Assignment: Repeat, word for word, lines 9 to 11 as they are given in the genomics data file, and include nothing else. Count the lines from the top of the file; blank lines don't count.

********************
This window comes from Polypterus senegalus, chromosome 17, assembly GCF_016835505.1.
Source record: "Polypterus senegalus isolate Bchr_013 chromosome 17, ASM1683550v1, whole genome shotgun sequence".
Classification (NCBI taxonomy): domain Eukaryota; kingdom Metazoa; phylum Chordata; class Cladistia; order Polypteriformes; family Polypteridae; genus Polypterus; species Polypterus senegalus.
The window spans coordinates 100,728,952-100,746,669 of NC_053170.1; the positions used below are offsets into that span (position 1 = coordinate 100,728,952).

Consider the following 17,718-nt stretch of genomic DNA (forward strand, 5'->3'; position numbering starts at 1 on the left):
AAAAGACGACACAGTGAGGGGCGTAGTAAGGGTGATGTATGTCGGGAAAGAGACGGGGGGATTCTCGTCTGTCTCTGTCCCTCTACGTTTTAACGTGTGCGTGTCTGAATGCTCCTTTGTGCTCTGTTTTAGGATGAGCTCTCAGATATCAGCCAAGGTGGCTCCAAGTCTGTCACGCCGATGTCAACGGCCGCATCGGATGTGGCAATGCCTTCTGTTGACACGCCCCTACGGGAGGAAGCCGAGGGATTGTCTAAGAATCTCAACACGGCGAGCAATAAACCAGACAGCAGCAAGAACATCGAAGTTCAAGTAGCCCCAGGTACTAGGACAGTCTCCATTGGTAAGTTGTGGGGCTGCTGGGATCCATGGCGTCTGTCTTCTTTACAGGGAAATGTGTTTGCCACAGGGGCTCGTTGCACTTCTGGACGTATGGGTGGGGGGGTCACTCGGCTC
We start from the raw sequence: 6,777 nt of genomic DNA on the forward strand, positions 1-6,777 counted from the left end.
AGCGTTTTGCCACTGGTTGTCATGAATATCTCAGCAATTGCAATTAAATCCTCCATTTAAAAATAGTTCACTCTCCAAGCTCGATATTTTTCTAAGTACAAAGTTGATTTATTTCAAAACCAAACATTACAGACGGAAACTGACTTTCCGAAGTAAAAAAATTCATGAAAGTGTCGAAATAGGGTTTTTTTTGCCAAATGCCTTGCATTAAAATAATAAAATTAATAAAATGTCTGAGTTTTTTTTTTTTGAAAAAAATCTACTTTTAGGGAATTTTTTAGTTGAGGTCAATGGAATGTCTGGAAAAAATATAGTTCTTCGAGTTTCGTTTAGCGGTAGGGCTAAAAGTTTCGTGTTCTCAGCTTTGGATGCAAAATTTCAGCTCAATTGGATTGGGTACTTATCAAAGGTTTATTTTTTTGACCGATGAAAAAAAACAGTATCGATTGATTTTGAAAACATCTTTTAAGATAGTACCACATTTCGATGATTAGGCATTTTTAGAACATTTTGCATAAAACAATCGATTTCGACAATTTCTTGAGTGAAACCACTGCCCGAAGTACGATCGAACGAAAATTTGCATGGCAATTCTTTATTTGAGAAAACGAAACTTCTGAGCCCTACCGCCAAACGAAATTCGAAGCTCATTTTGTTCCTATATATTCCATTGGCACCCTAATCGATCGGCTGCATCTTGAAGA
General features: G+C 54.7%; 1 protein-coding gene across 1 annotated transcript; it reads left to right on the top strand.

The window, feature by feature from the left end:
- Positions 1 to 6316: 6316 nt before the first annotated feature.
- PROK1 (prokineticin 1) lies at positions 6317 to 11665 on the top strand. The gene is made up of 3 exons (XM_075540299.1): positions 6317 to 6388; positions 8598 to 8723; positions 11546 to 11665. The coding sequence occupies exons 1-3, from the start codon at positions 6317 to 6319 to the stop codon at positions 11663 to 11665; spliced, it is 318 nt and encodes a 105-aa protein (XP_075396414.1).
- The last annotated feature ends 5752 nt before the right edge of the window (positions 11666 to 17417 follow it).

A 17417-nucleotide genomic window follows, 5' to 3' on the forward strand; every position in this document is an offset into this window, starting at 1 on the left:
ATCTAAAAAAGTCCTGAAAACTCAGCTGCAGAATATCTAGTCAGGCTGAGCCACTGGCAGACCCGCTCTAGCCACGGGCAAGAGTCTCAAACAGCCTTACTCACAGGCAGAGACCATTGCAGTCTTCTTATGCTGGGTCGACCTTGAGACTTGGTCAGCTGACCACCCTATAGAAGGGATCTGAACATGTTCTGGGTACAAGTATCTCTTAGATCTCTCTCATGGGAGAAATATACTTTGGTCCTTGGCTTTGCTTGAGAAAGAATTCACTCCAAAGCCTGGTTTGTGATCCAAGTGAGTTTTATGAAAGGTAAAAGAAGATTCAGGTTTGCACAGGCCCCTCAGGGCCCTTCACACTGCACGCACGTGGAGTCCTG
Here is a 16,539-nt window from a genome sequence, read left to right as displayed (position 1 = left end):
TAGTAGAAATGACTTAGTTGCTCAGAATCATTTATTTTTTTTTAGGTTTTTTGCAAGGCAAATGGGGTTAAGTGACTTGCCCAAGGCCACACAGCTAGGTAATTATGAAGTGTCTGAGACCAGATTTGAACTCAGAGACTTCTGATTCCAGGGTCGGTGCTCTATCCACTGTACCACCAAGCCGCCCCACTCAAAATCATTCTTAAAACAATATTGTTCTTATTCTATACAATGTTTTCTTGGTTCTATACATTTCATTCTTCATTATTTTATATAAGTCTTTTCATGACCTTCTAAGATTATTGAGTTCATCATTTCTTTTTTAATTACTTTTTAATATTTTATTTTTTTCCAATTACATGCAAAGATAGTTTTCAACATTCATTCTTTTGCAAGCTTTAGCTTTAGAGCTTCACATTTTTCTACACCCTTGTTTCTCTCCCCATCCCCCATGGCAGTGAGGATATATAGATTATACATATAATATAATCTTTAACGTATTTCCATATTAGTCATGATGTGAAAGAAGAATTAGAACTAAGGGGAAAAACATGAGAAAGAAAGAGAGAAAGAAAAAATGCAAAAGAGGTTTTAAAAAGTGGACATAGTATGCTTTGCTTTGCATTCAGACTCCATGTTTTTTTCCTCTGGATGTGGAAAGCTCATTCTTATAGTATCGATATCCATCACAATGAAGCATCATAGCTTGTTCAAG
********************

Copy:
General features: G+C 54.7%; 1 protein-coding gene across 1 annotated transcript; it reads left to right on the top strand.

The window, feature by feature from the left end:
- Positions 1 to 6316: 6316 nt before the first annotated feature.